Thursday, February 14, 2013

Free Enough to Dream

(I just posted this at my personal writing blog, Surgebin):

I’ve stopped writing fiction for about a year now. I want to start again; I am starting again. I’ve been thinking why I stopped and I what I want from the process.

Fundamentally, I got disillusioned by the publication rejection process. Who doesn’t, sometimes? There was one major turning point on this road. I’d felt I’d really nailed a particular story. It wasn’t accepted. I learned then that the force of rejection is proportional to the square of how great you think your story is. It’s about that gap between how good you think it is, and what the response is.

I’ve heard it said many time that you need to write fiction primarily for yourself, the writer. That’s never made a lot of sense to me, because I try to write for the audience. Now it does make sense. Writing for yourself is about why you write, not how. The how is about using words to communicate with your audience. After some time of focussing on the how, it becomes the why. What I mean is this: the response of your audience becomes your reason for writing, and that’s a very dangerous place to be.

So now the why is for me, the how is for you.

As I’ve started to write fiction again, I’m finding that the ideas don’t come as easily as they once did. Putting ideas into words still works well, because I never really stopped writing. In my work I’m always distilling my thoughts, arguments and concepts into reports, e-mails and graphs. But it’s always about something that’s happened, not something I’ve imagined. I know ideas are cheap, and they will come again.

I just need my imagination to feel free enough to dream again.

Monday, March 26, 2012

Writers Reactions to Rejection: Slushkiller

If you want to get published, you'll need to make submissions to publishers.   Chances are, a lot of what you submit will be rejected.  Often the rejection comes as a "form letter".  This is not only disappointing, but gives no real hint about what can be improved.  When the editor takes the time to explain why your piece wasn't accepted, you are getting valuable information.

Don't look this gift horse in the mouth.  A lot of people do, apparently, based on this article:  Slushkiller.  It's a very long article, but I recommend you take the time to read it.  One of the most important lessons I took from the article is that of perspective: don't take it personally (really).  Too often writers have completely the wrong perspective when we look at rejection notes.  This is ironic, because writers are supposed to be really good at seeing the world from different points of view, and distilling these perspectives into captivating prose.

Here are a few choice quotes from the Slushkiller article, to give you a flavour:

What these guys have failed to understand about rejection is that it isn’t personal. If you’re a writer, you’re more or less constitutionally incapable of understanding that last sentence, if you think there’s any chance that it applies to you and your book; so please just imagine that I’m talking about rejections that happen to all those other writers who aren’t you.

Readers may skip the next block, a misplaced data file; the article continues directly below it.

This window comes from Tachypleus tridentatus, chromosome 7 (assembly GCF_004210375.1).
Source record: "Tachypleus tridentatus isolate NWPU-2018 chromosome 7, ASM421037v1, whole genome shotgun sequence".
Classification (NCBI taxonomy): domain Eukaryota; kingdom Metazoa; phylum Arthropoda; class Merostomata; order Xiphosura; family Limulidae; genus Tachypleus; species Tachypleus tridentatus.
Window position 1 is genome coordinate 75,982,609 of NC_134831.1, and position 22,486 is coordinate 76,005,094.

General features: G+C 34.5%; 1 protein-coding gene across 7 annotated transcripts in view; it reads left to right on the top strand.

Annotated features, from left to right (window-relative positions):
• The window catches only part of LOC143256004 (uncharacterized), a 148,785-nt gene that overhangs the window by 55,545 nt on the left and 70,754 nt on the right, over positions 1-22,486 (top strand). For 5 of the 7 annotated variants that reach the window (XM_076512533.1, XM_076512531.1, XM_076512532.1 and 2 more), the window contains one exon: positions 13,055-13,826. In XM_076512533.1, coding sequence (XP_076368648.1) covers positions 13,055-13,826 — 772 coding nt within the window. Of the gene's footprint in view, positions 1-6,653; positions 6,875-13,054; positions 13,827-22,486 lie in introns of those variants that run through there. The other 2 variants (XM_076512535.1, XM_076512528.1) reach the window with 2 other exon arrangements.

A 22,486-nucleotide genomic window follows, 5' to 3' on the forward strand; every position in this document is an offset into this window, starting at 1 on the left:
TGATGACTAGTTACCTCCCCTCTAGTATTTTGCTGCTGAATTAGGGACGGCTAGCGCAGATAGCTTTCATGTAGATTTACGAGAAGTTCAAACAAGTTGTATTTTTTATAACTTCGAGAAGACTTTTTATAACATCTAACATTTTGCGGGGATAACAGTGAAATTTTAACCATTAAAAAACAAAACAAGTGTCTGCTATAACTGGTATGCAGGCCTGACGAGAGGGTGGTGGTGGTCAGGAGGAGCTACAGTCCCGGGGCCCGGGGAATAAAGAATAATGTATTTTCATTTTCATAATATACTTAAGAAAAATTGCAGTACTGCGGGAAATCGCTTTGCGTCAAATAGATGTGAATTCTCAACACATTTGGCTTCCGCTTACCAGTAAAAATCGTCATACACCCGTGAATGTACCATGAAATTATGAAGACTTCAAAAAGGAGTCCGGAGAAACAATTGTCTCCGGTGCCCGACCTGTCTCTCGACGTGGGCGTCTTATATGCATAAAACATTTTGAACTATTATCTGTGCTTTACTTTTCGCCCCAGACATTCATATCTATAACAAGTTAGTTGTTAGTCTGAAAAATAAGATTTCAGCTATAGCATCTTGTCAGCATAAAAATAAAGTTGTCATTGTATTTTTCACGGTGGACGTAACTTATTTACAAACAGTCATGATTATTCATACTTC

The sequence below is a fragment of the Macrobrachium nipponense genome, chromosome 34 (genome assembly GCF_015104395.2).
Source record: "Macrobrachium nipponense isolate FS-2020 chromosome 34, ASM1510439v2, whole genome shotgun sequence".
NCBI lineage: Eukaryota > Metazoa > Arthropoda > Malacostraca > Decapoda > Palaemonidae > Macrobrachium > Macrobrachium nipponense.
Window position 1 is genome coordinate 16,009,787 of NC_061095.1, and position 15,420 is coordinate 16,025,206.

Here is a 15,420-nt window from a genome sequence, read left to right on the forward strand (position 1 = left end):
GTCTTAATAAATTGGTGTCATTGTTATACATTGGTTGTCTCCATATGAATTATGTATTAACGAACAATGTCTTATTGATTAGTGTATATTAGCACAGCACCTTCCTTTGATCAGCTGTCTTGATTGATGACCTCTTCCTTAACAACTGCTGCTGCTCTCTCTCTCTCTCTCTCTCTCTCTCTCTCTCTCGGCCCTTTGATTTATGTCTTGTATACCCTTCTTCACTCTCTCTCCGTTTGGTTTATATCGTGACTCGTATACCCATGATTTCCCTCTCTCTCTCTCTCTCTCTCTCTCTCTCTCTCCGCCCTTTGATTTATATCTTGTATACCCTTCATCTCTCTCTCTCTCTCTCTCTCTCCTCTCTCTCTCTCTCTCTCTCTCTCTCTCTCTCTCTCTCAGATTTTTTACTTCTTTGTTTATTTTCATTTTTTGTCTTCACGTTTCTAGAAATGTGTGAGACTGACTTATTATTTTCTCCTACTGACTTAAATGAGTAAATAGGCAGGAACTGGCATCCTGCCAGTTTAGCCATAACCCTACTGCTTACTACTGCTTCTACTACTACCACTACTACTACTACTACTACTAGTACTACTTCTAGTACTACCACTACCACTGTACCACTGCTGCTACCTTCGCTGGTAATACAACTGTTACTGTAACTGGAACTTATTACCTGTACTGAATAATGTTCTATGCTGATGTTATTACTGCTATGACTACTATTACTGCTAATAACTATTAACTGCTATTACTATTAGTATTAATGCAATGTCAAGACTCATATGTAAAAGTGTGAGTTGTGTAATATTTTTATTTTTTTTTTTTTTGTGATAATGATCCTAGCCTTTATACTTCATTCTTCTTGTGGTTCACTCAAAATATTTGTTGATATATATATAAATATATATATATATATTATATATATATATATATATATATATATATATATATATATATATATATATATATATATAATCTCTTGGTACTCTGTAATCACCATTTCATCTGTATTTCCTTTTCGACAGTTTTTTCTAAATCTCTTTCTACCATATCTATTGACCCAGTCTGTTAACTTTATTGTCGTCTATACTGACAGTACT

I frequently see denunciations from writers who say an editor can’t possibly judge their novel from three chapters and an outline. Sure we can, even if the chapters are short and the first one’s atypical. In many cases, three pages are enough. You don’t have to drink the entire carton of milk in order to tell that it’s gone bad.
So, don't take rejections personally.  Glean and learn from them when you can.  Keep writing, keep submitting, and you know all you need to know about how to get published.

Tuesday, December 6, 2011

Increase Your Writing Output

If you want to get published, you have to write. Writing - just getting that first draft out as words onto a page - takes time, and can be a slow and frustrating process. I've found something that may be able to help you.

Have a read of this great post by Rachel Aaron, called How I Went From Writing 2,000 Words a Day to 10,000 Words a Day. Rachel discusses in detail how she created for herself a triangle with three core requirements: Knowledge, Time, and Enthusiasm.

I hope you get something out of it. I personally thought the Knowledge section was most applicable to me. How about you?

Thursday, September 16, 2010

Patience

Getting published takes patience, and lots of it. I'd like to share a little story from my own experience about patience.

Last year, sitting out on my front verandah with a little drink and a notebook, I was hit by a crazy idea for a short story. I started to scrawl in my notebook. After a few minutes I stopped. The idea was starting to scare me, and I backed out. After another few minutes of contemplation, I knew I had to continue: if the idea scared me, it was powerful.

I spent hours revising and honing the story to get it just right. I submitted it to Every Day Fiction on 5 December. And I waited.

Then, on 3 February 2010, I got a rewrite request. They liked the story, but it needed to work. The feedback they gave made sense, so I got to work. I submitted my revised story on 24 February. And I waited.

Then, on 22 May I got... another rewrite request. This shook me, and I spent some time re-reading the feedback, and thinking about whether to do another rewrite, or just drop it. I decided to go ahead, and submitted my re-revised story on 2 June. And I waited.

Then, on 29 June I got an acceptance! That was wonderful; but, before I could see it published online, I had to wait some more.

People Need to Know appeared online on 22 August 2010, 260 days after I'd first submitted it. It was a great feeling. Most of the feedback was postive, and it's rating reasonable well. People Need to Know taught me a lot about patience; one of the great lessons in how to get published.